Chemosis on Right Eye Causing Asymmetrical Eyes Will Get Better? (photo)

I had lower eyelid transconjuctival blepharoplasty only 11 days ago & got chemosis on my right eye. Its coming along well (esp, considering how gnarly it was) but I'm worrying because it looks small, "pushed up" & I get cock-eyed when I turn my eye harshly. I pull down on my face and make the right eye the same size as my other eye & can see that the flesh underneath is still not quite where it should be. Will this go down eventually? I'm worried that it is "scarring into place" as it were...

Doctor Answers (11)

Chemosis after blepharoplasty.

+2

Chemosis after blepharoplasty, especially after transconjunctival approach is not uncommon. You should get steroid eyedrops from your surgeon. It will go away but can be stubborn.


Beverly Hills Facial Plastic Surgeon
5.0 out of 5 stars 14 reviews

Chemosis is bothersome but temporary after a blepharoplasty

+2

Chemosis or swelling of the conjunctiva of the eye is a bothersome but not dangerous complication of a blepharoplasty.  It is temporary although it may last up to 6 weeks.  It should not have any effect on your ultimate outcome from the surgery.  Steroid drops, Blephamide ophthalmic drops is one type, or warm compress can be used to speed the recovery.  Very rarely, a minor procedure can be done in stubborn cases.

 

I hope this helps!

Jonathan Kulbersh, MD
Charlotte Facial Plastic Surgeon
5.0 out of 5 stars 21 reviews

Chemosis after blepharoplasty

+2

Chemosis is not uncommon. It will go away though sometimes it can be stubborn and last for a few weeks. Steroid eye drops and moist warm light compression usually helps.

Ronald Schuster, MD
Baltimore Plastic Surgeon
4.5 out of 5 stars 21 reviews

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Be patient

+2

 

Dear Maran

 

It is way to early after surgery for you to worry about asymmetry. There is significant swelling in the first two weeks after surgery, and sometimes even longer than that. Chemosis, or conjunctival swelling, is not terribly uncommon after transconj.blepharoplasty.

Your surgeon, however should be aware of this. Sometimes lubricating steroid ointment or drops can be used to decrease the inflammation, if it is not going down fast enough. Eye patching can be helpful as well. Don't worry:  its not going to scar into place.

If your surgeon is uncomfortable with treating the chemosis,  I would recommend consultation with an ASOPRS trained Oculoplastics surgeon. If your surgeon doesn't know one, you can find one close to you on the ASOPRS dot org website.

A.J. Amadi, MD
Seattle Oculoplastic Surgeon
5.0 out of 5 stars 21 reviews

Chemosis after blepharoplasty

+1

Chemosis is troublesome and can be disturbing to some patients. It is not uncommon.   It will usually resolve, but it can take some time.  You are still very early in your post operative course.  Please do keep your surgeon informed as to what is going on.

Jeffrey Roth, MD
Las Vegas Plastic Surgeon
4.5 out of 5 stars 7 reviews

Recovery after blepharoplasty

+1

In the first month after blepharoplasty surgery, I wouldn’t be concerned about how it looks. There is a lot of chemosis or swelling that can be treated by sleeping with your head elevated, topical drops, massage, or patching of the eye. With these conservative treatments, it should get better slowly over time. After 3 months, you will be able to tell if there is any asymmetry with your results that might need to be corrected. Vitamin K cream and IPL treatments can also be helpful for the bruising.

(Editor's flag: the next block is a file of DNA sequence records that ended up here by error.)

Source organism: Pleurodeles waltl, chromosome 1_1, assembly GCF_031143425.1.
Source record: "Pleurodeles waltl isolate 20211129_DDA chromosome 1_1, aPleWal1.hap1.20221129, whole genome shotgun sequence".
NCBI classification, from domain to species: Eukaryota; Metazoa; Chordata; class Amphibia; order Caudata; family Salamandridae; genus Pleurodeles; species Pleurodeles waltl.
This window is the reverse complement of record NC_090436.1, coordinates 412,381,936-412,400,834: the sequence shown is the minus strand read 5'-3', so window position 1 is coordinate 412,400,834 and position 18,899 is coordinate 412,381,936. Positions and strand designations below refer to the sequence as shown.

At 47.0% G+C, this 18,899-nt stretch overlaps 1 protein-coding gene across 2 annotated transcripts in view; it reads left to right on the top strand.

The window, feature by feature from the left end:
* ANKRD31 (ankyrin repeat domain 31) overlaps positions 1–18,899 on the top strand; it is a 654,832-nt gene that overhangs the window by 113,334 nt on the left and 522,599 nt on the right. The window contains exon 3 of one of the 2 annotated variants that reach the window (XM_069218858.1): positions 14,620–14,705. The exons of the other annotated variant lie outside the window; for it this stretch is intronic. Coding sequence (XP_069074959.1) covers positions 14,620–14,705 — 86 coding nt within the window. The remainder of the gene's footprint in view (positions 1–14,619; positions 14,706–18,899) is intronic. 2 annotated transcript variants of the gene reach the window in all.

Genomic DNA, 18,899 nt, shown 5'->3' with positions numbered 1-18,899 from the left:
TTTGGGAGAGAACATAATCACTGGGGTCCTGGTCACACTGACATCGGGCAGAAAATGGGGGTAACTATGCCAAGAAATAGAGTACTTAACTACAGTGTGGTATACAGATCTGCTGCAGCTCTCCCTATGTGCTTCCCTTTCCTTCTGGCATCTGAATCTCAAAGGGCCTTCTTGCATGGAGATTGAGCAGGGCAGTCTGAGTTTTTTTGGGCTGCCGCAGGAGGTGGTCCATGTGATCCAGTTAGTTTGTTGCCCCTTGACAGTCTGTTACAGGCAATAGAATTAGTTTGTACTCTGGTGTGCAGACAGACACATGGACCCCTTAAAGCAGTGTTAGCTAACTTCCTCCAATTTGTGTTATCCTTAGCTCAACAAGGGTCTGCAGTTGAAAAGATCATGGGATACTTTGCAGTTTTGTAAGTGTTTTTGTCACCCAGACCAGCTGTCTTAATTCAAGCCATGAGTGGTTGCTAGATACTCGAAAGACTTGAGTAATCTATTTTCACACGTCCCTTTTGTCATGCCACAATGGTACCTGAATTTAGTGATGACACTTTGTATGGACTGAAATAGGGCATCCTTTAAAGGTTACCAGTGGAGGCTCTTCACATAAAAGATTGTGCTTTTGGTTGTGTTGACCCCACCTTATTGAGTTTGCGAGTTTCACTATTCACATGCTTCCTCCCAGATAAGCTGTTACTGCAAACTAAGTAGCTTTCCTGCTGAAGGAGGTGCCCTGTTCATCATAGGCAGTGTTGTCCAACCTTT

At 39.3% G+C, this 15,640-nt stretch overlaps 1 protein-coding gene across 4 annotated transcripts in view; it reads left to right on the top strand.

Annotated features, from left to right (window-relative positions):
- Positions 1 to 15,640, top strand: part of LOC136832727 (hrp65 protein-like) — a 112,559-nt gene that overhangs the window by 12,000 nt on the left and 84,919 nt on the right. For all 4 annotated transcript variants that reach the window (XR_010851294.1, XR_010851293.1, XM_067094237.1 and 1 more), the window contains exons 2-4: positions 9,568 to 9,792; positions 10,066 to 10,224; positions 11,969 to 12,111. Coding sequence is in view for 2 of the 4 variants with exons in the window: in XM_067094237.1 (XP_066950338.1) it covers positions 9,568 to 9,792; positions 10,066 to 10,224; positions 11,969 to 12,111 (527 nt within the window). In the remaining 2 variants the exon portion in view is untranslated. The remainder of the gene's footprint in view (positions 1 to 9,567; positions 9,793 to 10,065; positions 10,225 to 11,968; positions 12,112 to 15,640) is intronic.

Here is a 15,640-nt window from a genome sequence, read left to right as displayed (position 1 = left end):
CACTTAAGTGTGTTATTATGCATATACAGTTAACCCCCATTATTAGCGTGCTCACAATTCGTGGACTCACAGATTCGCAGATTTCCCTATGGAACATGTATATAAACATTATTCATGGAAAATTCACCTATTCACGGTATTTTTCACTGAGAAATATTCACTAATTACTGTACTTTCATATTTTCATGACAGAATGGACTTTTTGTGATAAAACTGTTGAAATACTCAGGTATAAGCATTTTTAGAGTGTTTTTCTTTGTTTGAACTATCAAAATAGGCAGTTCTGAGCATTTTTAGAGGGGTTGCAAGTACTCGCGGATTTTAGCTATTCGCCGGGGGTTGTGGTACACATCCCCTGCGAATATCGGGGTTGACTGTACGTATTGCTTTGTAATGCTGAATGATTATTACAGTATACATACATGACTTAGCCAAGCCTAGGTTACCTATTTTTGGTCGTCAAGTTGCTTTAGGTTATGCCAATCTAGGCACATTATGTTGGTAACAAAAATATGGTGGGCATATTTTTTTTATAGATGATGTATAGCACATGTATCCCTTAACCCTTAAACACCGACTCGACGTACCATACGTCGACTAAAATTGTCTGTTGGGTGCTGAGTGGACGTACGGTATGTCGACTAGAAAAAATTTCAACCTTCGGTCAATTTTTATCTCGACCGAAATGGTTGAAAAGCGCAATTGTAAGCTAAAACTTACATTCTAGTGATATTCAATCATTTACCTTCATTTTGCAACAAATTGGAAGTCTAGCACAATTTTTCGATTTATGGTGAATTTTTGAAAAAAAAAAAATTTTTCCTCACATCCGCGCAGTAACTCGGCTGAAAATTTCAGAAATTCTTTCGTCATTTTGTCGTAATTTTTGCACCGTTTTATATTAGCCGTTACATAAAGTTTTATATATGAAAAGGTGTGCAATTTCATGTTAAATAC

Joseph A. Eviatar, MD, FACS
New York Oculoplastic Surgeon
5.0 out of 5 stars 18 reviews

Chemosis is common

+1

Chemosis or conjunctival swelling after lower eyelid surgery is common. it will of course cause your lids to look asymmetric. This will resolve once the chemosis settles. A topical anti inflammatory drop will help to speed the recovery

Thomas Buonassisi, MD
Vancouver Facial Plastic Surgeon
5.0 out of 5 stars 56 reviews

Chemosis after blepharoplasty

+1

Chemosis is not uncommon after any type of eyelid procedure especially transconjunctival lower lid blepharoplasty.  I have found that steroid eye drops work well...sometimes even taping the lower eyelid upwards can be helpful too.  Resting the eyes as much as possible is helpful too, as the eye heals best in the "closed" position.  Use plenty of natural tears as well.  You have to be patients.  Your chemosis is mild from some that I have seen and I have seen it take as much as 4-6 weeks to resolve completely. 

James F. Boynton, MD
Houston Plastic Surgeon
4.5 out of 5 stars 19 reviews

One weird looking eye

+1

all the comments are spot on. in addition your gaze is slightly off, not uncommon and should be fine. i have to say that is the whitest chemosis i have ever seen. is it just reflected light? normally it looks like clear jelly. good luck

Rafael C. Cabrera, MD
Boca Raton Plastic Surgeon
5.0 out of 5 stars 1 review

Chemosis on Right Eye Causing Asymmetrical Eyes Will Get Better?

+1

Thanks for the posted photo very detailed. By definition the Chemosis cause swelling and distortion due to swelling. This will reduce over a few weeks. 

Darryl J. Blinski, MD
Miami Plastic Surgeon
4.5 out of 5 stars 61 reviews

These answers are for educational purposes and should not be relied upon as a substitute for medical advice you may receive from your physician. If you have a medical emergency, please call 911. These answers do not constitute or initiate a patient/doctor relationship.